Growing up, that’s what my friend Mark hated about church – Sunday mornings meant stiff pants from Sears, uncomfortable shoes, and a whole fairly rigorous routine that wasn’t replicated in any other part of life. And if you were a preacher’s kid, that routine and the pants that clothed it were unrelenting. Sunday morning. Sunday night. Wednesday night. Sunday School. Big church. Children’s choir. Training union. More big church. R.A.’s. Prayer meeting. More big church. Youth group. And on and on. It was predictable; never optional. Faking an illness was the standby strategy for interrupting the cycle, but it was, statistically speaking, a terribly ineffective strategy. Most weeks we went anyway, trying to maintain the diseased facade, purposed to enjoy church even less to "prove" that we should have been allowed to stay home.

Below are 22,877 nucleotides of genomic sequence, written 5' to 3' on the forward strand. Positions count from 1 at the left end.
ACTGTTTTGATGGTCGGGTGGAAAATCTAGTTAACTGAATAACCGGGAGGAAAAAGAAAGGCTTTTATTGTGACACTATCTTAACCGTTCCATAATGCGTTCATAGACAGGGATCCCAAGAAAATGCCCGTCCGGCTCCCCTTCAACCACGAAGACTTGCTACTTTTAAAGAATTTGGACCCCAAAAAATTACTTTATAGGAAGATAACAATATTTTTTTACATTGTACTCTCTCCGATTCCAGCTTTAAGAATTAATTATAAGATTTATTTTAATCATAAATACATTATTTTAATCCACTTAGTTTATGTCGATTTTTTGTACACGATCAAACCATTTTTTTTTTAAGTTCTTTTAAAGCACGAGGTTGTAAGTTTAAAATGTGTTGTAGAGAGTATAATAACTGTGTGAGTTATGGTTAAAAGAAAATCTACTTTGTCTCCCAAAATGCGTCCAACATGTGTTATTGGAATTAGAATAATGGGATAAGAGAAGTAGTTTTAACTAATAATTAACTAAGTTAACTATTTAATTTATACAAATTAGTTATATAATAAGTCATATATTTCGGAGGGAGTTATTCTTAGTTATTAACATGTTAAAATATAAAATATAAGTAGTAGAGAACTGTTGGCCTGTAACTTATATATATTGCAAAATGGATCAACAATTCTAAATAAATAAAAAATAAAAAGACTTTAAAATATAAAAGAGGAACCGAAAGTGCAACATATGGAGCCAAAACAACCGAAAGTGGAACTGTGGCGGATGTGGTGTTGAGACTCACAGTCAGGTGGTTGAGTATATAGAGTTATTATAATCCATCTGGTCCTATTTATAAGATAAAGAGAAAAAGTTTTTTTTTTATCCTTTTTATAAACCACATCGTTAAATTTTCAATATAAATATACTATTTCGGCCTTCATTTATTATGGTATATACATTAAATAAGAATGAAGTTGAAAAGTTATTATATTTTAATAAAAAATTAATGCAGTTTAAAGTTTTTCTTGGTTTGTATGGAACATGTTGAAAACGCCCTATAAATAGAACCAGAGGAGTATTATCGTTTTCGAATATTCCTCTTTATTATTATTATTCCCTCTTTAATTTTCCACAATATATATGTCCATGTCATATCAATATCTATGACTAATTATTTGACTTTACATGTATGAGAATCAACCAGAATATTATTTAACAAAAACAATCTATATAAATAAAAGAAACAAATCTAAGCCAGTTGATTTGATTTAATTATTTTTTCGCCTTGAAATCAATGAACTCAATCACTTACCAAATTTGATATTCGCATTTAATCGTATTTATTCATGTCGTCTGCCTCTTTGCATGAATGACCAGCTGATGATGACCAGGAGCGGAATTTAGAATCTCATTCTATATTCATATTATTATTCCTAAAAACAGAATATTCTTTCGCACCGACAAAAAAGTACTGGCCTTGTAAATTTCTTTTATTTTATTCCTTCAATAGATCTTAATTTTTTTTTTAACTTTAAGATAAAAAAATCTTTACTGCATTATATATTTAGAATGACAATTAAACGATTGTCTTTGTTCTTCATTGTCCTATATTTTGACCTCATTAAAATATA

This is a child’s memory of life as a PK, of course, and certainly not my adult perspective (well, not completely anyway). A few days ago, I
sat down and talked about that perspective with my youngest brother, Britt, my friend Mark, and Mark’s youngest brother Tim. We were all raised by preachers and preacher’s wives, and we’re all better and weirder because of it (as are our middle brothers, Will and Scott, who weren’t here for the conversation). Lucky for you, our friend Drew (who was a deacon’s kid, poor guy), was in the room with a tape recorder when we had this conversation. It now resides on the ComChurch website in two parts as the latest episode in an ongoing series of podcasts. Check it out (right click to download):
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